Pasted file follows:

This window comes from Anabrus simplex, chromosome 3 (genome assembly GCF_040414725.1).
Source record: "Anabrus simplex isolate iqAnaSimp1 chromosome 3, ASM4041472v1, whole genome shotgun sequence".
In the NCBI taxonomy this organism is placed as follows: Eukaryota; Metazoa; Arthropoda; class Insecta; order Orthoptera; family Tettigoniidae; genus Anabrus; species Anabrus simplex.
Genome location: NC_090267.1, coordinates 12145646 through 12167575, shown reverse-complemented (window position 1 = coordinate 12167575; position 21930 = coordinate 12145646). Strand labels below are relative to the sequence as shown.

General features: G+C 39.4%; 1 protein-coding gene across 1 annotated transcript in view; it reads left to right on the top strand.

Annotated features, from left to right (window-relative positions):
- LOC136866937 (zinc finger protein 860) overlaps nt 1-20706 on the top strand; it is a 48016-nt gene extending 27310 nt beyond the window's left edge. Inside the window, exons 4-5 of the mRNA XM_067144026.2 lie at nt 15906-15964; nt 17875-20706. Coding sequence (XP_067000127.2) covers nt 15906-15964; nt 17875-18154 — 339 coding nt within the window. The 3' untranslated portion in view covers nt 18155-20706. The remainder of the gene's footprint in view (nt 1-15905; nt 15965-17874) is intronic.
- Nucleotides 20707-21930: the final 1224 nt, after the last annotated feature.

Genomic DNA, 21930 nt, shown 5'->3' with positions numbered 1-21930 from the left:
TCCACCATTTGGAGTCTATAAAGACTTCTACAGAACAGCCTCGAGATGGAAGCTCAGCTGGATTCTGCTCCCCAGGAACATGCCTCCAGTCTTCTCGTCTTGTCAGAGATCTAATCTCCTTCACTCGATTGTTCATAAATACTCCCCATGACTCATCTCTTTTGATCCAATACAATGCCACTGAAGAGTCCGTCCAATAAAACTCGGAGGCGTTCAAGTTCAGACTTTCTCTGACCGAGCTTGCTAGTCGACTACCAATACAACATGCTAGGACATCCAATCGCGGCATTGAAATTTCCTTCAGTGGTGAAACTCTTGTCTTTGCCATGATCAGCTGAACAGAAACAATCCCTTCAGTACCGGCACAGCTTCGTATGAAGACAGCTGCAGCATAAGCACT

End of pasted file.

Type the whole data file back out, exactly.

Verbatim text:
This window comes from Anabrus simplex, chromosome 3 (genome assembly GCF_040414725.1).
Source record: "Anabrus simplex isolate iqAnaSimp1 chromosome 3, ASM4041472v1, whole genome shotgun sequence".
In the NCBI taxonomy this organism is placed as follows: Eukaryota; Metazoa; Arthropoda; class Insecta; order Orthoptera; family Tettigoniidae; genus Anabrus; species Anabrus simplex.
Genome location: NC_090267.1, coordinates 12145646 through 12167575, shown reverse-complemented (window position 1 = coordinate 12167575; position 21930 = coordinate 12145646). Strand labels below are relative to the sequence as shown.

General features: G+C 39.4%; 1 protein-coding gene across 1 annotated transcript in view; it reads left to right on the top strand.

Annotated features, from left to right (window-relative positions):
- LOC136866937 (zinc finger protein 860) overlaps nt 1-20706 on the top strand; it is a 48016-nt gene extending 27310 nt beyond the window's left edge. Inside the window, exons 4-5 of the mRNA XM_067144026.2 lie at nt 15906-15964; nt 17875-20706. Coding sequence (XP_067000127.2) covers nt 15906-15964; nt 17875-18154 — 339 coding nt within the window. The 3' untranslated portion in view covers nt 18155-20706. The remainder of the gene's footprint in view (nt 1-15905; nt 15965-17874) is intronic.
- Nucleotides 20707-21930: the final 1224 nt, after the last annotated feature.

Genomic DNA, 21930 nt, shown 5'->3' with positions numbered 1-21930 from the left:
TCCACCATTTGGAGTCTATAAAGACTTCTACAGAACAGCCTCGAGATGGAAGCTCAGCTGGATTCTGCTCCCCAGGAACATGCCTCCAGTCTTCTCGTCTTGTCAGAGATCTAATCTCCTTCACTCGATTGTTCATAAATACTCCCCATGACTCATCTCTTTTGATCCAATACAATGCCACTGAAGAGTCCGTCCAATAAAACTCGGAGGCGTTCAAGTTCAGACTTTCTCTGACCGAGCTTGCTAGTCGACTACCAATACAACATGCTAGGACATCCAATCGCGGCATTGAAATTTCCTTCAGTGGTGAAACTCTTGTCTTTGCCATGATCAGCTGAACAGAAACAATCCCTTCAGTACCGGCACAGCTTCGTATGAAGACAGCTGCAGCATAAGCACT